Decisions, Decisions — and Playing the Odds
Paul Magriel, 1977
New York Times, September 22, 1977
Backgammon combines the elements of luck and skill. Because the dividing line between the two is elusive, players’ perceptions of these elements are often distorted.

In backgammon, as in many other games, the more skillful player appears to be luckier. In bridge, for example, the good players seem to hold the better cards; in backgammon, the good players seem to get the better dice. This illusion is in part created because the luck factor in backgammon is highly visible, whereas the skill factor, although significant, is disguised.

Backgammon is a deceptive game. Players of all levels invariably underestimate its profundity; it is a complex game of tactics and strategy. On every roll, a decision must be made, and the cumulative weight of these decisions is a vital factor in winning. One critical aspect of such decisions is trying to minimize your opponent’s number of good rolls. A basic principle by which this is accomplished is the duplication principle.

Black to play 6-1.
In the diagrammed position, Black is well ahead in the race but still has one major task — to escape with his last back man from behind White’s 5-point prime and come home safely. Black has a 6-1 to play. With the 6, he seizes the opportunity to leap out by playing 22/16. The other half of the roll, the 1, must be played with great care.

Black’s objective is to avoid being hit next roll. If White misses, Black will be well on his way to winning the game — he can soon redouble. If he is hit, Black will be in even worse shape than before the roll. So his concern is to minimize the number of combinations that hit him.

First consider what White needs to hit Black if Black uses the 1 to continue on to the 15-point. White can hit Black on the 8-point with a 5 and on the 15-point with a 3. White will then have a double direct shot.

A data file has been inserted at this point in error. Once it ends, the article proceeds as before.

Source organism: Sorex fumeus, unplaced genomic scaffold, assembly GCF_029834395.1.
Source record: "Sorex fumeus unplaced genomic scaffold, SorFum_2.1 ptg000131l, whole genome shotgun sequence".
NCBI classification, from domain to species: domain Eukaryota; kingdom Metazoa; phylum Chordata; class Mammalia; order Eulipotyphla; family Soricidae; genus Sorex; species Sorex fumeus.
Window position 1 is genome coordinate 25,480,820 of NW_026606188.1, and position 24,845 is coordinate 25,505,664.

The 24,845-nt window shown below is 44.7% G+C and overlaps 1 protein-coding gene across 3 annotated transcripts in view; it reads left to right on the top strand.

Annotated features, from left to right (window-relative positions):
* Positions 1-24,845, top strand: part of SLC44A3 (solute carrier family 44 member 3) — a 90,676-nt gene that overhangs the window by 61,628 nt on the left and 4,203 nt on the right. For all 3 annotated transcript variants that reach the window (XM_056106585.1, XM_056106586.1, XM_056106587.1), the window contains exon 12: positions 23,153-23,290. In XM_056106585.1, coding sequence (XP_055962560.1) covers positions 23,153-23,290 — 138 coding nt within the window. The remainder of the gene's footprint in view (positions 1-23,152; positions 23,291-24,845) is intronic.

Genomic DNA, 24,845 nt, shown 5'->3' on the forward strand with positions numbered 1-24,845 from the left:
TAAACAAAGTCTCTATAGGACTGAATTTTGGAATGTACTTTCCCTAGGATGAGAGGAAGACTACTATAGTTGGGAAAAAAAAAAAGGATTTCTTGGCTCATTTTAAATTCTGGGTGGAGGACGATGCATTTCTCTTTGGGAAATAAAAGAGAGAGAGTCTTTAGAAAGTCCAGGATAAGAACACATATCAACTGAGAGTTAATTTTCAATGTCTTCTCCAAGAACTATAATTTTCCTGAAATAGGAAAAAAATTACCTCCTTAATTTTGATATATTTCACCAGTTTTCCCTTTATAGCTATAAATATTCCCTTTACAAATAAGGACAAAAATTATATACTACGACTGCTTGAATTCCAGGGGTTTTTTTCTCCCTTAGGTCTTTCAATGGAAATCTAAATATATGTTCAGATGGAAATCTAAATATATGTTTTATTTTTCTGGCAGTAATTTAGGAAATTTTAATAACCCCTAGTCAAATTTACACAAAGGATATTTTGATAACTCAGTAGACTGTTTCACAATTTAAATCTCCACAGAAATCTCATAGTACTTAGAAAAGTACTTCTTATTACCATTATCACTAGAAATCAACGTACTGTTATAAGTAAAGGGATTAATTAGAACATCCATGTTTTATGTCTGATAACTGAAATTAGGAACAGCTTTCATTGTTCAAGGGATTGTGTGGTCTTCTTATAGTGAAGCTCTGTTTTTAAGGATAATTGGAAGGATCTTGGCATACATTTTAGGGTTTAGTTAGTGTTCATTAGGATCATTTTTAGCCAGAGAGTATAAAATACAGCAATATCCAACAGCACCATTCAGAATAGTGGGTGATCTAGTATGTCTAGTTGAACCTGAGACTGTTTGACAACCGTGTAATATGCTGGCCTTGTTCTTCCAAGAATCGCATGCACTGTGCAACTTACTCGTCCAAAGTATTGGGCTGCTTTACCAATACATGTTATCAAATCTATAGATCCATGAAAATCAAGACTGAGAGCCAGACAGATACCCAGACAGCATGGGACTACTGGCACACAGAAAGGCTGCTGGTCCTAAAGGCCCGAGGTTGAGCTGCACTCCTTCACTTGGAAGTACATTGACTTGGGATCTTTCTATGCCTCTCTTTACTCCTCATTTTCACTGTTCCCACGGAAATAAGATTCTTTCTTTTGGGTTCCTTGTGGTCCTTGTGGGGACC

(a) 22/15 (b) 22/16, 8/7
Now consider the position after the correct play, 22/16, 8/7. This move also leaves two blots, one on the 7-point, one on the 16-point. However, now White needs the same number, a 4, to hit in either place. The number that White needs to hit with, 4, is said to be “duplicated.” By duplicating White’s good numbers, Black greatly reduces his chance of being hit — he is effectively leaving a single direct shot instead of a double direct shot.

In general, if you must leave blots exposed in different parts of the board, leave them exposed to the same number, thus minimizing the amount of combinations that hit.

Rollout

Tom Keith 2013
Money play
White owns 2-cube
Black rolls 6-1

1296 games with VR
Checker play: 2-ply
Cube play: 3-ply Red

 6-1: Game G BG Equity 1 22/16, 8/7 W L .4236 .5764 .0588 .1474 .0012 .0048 −0.3920 (b) 2 22/15 W L .3065 .6935 .0586 .1972 .0017 .0085 −0.8243 (0.4323) (a)

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